Wednesday, March 5, 2014

Notes from 2014 National Bike Summit

US Transportation Secretary
Anthony Foxx
The National Bike Summit was held yesterday and several FABB members attended. Here are my notes from the sessions I attended:

Opening Plenary

Congressman Blumenauer reminded the group of his oft-repeated quote: "How many Americans are stuck in traffic on their way to ride an exercise bike at the health club?" We would all be healthier if we had safe, connected bike routes. He noted that Houston recently allocated $200 million to build 150 miles of trails within the city.

His major point is that the 18.4 cents/gallon gas tax has not been raised since 1993. He wants to increase the gas tax by 15 cents/gallon over three years. Our infrastructure is falling apart and the highway trust fund will run out of money this fall. Federal funds for bike projects, formerly Transportation Enhancements, have been cut. The increase could lead to more funds for rebuilding our infrastructure, providing better transit options, and increasing funds for bike projects.

Representative Albio Sires of New Jersey spoke about his bipartisan bill, HR 3978. "The New Opportunities for Bicycle and Pedestrian Infrastructure Financing Act of 2014 (NOBPIFA) will allow communities to take advantage of low-cost financing for projects that make streets and sidewalks safer for all users through a new federal credit assistance program that would direct millions specifically for low-income communities."

Douglas Meyer surveyed local elected officials on their attitudes toward bicycling issues. The survey was conducted between Jan-Feb 2014. There was almost universal support for improving bike conditions and providing multimodal transportation options. The following reasons were cited: health, quality of life, to attract new, younger employees, and to compete with other bike-friendly cities. They resent anti-car arguments but support multimodal transportation choices. What's needed to succeed is a political leader, examples of projects that work, making connections, and allocated funding. We need better data to show the cost effectiveness and safety aspects of good bike projects. They are all aware of the bike sharing concept and many think it is a great way to increase bike use.

Bill Reduto, Mayor of Pittsburgh - During a meeting with President Obama he asked for the scaffolding on the Washington Monument so that cyclists can ride  the Great Allegheny Passage from the Monument in DC to the monument scaffolding in Pittsburgh. His goal is for Pittsburgh to be in the top 10 Bicycle Friendly Communities in the U.S. Even in Pittsburgh where streets are narrow and road space is tight, room is being dedicated to bikes. All new projects need to provide a complete streets vision.

Overcoming the Scofflaw Perception

Laura Solis of Bike New York discussed a campaign in New York City called Don't be a Jerk, a series of humorous videos on riding with traffic, staying off the sidewalk, and yielding to pedestrians. She noted that Bike Smart: The Official Guide to Cycling in New York, is available in eight languages and is given to most new bike owners when they purchase a new bike.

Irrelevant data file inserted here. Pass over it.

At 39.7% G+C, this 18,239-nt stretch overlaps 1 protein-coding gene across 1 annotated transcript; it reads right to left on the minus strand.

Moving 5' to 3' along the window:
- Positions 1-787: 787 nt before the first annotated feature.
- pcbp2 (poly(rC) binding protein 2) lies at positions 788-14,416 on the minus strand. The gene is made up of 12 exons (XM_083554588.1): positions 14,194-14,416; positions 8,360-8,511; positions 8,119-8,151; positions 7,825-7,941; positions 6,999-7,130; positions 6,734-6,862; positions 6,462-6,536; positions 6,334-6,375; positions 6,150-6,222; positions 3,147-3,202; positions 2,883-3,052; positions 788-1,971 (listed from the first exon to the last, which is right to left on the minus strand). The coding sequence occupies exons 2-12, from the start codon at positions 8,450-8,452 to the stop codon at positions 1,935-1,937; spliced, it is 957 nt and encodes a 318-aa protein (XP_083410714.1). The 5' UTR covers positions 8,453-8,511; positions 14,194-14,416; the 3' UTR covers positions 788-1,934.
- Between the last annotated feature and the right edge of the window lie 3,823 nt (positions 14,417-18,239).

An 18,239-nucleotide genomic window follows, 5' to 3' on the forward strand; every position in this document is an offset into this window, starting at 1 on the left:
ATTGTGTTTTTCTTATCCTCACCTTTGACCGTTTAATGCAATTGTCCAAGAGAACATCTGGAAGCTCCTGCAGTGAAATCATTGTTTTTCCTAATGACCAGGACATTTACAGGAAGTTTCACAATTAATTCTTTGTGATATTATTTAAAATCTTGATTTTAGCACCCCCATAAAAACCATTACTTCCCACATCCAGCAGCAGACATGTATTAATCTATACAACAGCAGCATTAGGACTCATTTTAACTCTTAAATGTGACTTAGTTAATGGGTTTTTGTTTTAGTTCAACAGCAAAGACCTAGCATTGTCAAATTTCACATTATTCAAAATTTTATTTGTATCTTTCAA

The following three speakers discussed bike education and traffic ticket diversion programs in which motorists and cyclists can avoid bicycle infraction-related traffic penalties by attending a bicycle safety class. Rich Conroy, also of Bike New York, said that Bike NY holds an hour and a half class each month for approximately 10 cyclists who have committed infractions, usually riding on the sidewalk, which is a misdemeanor, or wrong-way riding. He informs those cyclists of their rights and how they can contest a ticket that may have been issued in error. When the program began many cyclists incorrectly received tickets for not riding in the bike lane. Rich has attended Police Roll Call meetings to discuss cyclist's rights and to hand out a one-page flier. Bike New York also conducted 35 bike safety classes for over 700 new Citi Bike members.

Tyler Dewey of Bike Athens in Georgia discussed their diversion program. Their one-hour class is given once a month in English and Spanish. It costs $30 and if completed cyclists can avoid a $125 fine.  Fines for bicycle tickets are waived upon completion of the course.

Brian Botwin of Commute Options in Bend, Oregon conducts a monthly bicycle safety class as part of the city's bicycle diversion program for cyclists ticketed for running red lights and wrong-way riding.

Retailers Best Practices for Advocacy

Brian Drayton of Richmond (CA) Spokes, a community bike shop involved in youth training. Many riders who use the shop depend on their bikes for transportation. While most bike shops do not want to work on big-box store bikes, they are often the only bikes low income riders can afford. By helping these riders shops can gain important allies.